Saturday, February 11, 2012

The Enchantments of Hawaii: Prints by John Melville Kelly

Our imaginations soar when we think of the beautiful Hawaiian islands; the people, the colors, the exotic flowers and warm waves lapping onto the beaches. Those things are fondly recalled of Rodgers and Hammerstein's "South Pacific", "Bali High" and the Tahitian travels by 19th c. French artist Paul Gauguin.

John Melville Kelly came to Hawaii in 1923 and like so many others, he fell in love with the place and stayed the rest of his life. He originally came from the deserts of Arizona, so its no wonder he became enchanted with the lush and exotic colors found in Hawaii. Kelly was a real estate executive, and eventually turned away from it all to become an artist. Thank goodness. He did paintings and prints, and the ones you'll see today show an unseen, or rarely seen, view of this man's 'Tahiti'.

Kelly drew people working on the beaches, fixing fishing nets, workers sorting products for market, women sewing on the ground, and dozens of portraits of women in exotic gowns surrounded by flowers. Some of the portraits resemble a more formal study of the figure, and the fact they are Polynesian is the only thing that separates them from  figure studies similarly found in thousands of portraits studios worldwide. As with the study of the woman pictured at the top, Kelly has an excellent grasp of line and defining the figure in a measured, cross-hatched study and it emanates sensuality. Contrasting that with his portrait of the old man pictured below, his line becomes more loosely defined but still captures the the figure's masculinity and elegant features . Here his line is more reminiscent of Anders Zorn, a contemporary of John Singer Sargent, and it looses and finds the figure in a energetic, coagulated frenzy.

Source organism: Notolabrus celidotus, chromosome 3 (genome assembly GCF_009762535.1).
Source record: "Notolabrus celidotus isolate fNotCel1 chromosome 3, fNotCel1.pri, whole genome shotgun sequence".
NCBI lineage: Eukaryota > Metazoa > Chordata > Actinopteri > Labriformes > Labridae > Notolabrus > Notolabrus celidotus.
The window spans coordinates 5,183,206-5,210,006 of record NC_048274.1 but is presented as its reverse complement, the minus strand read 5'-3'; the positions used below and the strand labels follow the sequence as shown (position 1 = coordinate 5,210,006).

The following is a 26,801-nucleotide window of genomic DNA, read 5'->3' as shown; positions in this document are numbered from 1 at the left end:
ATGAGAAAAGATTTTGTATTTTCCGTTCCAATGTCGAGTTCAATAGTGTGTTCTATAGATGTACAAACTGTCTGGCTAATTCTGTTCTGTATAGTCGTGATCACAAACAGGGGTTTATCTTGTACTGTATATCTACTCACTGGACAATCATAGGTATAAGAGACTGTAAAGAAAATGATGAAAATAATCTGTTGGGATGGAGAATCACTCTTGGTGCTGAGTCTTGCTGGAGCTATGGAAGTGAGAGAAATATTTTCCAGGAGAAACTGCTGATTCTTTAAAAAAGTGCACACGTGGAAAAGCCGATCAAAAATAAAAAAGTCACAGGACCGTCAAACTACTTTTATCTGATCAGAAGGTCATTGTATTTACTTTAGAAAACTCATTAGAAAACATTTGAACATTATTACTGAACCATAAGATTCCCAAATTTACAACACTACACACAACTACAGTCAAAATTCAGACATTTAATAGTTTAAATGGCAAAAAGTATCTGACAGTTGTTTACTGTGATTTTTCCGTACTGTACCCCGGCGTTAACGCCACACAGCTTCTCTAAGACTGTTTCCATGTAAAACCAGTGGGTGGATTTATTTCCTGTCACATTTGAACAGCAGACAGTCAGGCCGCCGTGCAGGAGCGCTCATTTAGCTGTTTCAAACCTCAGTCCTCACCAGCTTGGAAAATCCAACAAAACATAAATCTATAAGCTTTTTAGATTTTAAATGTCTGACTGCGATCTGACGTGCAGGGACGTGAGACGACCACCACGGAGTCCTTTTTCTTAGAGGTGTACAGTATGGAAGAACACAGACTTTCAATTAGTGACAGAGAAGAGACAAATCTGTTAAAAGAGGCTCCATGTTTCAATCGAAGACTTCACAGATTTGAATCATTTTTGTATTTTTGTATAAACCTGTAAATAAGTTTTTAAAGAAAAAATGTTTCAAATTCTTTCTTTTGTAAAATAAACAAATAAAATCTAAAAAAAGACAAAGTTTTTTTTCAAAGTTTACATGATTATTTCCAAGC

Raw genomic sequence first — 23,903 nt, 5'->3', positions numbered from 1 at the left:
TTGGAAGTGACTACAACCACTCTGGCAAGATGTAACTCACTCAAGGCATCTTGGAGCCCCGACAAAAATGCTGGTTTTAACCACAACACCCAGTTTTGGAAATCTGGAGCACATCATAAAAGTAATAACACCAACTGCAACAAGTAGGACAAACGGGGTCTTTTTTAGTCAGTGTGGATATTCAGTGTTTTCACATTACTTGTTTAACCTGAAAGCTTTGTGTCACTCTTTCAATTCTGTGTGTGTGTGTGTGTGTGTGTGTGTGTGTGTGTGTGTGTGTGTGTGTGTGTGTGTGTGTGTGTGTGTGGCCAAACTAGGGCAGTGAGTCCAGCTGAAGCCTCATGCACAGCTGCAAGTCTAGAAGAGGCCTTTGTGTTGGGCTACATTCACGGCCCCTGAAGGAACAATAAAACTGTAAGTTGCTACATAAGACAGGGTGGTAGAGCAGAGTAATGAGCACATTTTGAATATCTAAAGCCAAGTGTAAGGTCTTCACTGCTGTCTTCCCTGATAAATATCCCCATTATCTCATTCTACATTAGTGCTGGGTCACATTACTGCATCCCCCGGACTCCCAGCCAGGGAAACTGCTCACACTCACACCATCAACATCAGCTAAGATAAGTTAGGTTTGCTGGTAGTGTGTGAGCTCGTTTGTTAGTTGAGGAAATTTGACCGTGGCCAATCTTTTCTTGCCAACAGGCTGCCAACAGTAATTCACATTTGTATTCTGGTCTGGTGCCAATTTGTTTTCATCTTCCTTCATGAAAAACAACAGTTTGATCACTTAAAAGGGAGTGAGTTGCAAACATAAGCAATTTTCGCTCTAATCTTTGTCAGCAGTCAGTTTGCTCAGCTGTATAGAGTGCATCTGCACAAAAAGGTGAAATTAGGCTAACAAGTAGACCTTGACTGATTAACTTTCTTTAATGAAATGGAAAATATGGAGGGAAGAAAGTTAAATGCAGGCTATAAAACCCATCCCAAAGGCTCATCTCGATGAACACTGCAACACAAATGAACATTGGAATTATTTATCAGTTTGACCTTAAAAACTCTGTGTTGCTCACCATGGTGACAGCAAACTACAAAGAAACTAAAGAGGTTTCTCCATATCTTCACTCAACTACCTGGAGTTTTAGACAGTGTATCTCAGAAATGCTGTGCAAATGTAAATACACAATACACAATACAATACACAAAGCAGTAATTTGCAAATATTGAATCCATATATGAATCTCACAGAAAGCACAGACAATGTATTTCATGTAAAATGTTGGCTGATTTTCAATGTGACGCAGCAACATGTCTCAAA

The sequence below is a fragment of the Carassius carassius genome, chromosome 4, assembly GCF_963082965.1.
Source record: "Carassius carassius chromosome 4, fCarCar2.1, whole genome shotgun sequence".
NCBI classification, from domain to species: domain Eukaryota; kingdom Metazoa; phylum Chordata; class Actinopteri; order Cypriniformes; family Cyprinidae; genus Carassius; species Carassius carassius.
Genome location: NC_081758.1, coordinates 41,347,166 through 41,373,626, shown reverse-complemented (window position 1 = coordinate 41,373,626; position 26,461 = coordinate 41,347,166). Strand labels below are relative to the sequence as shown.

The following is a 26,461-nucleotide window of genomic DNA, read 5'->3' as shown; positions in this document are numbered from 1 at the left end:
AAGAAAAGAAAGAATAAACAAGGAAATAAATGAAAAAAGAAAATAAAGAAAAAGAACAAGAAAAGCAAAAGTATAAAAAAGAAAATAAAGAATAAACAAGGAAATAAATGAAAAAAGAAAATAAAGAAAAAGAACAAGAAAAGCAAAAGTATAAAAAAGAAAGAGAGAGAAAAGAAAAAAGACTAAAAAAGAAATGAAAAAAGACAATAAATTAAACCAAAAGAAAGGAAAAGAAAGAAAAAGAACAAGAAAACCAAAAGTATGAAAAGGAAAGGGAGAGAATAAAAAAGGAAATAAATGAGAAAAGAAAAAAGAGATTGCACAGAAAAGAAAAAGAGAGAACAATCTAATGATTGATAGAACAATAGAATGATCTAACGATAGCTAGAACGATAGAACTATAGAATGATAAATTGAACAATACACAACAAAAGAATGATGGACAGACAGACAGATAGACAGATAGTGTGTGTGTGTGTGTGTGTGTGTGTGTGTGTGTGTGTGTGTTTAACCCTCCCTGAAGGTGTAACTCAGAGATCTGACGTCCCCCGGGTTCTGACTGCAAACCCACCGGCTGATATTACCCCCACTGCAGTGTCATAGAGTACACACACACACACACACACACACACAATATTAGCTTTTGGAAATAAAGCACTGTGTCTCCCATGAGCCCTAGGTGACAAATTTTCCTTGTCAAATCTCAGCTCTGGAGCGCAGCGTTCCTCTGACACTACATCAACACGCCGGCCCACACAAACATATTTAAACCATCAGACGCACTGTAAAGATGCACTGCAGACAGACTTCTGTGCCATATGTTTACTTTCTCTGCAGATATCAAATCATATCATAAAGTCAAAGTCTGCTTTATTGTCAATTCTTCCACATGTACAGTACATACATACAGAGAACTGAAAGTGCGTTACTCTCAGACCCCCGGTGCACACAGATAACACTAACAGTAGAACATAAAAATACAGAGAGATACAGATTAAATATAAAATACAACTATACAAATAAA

Kelly's love of the Hawaiian people was honest and not a touristy view of island life. His fascination with the Hawaiians and their daily existence is akin to the manner in which Gauguin portrayed his view of the Tahitians, but the work is less exotically symbolist-colored than Gauguin, and more in tune with the warm colors he found in Hawaii. This figure below is one where Kelly experimented with a detailed figure found within an abstract field of texture and color,

which for me is more alike to the lost and found figure compositions of Sargent and Whistler, and has references to the Asian-inspired prints of Cassatt. The homage is apparent, and we can be as enthralled with Hawaiian culture as he was.

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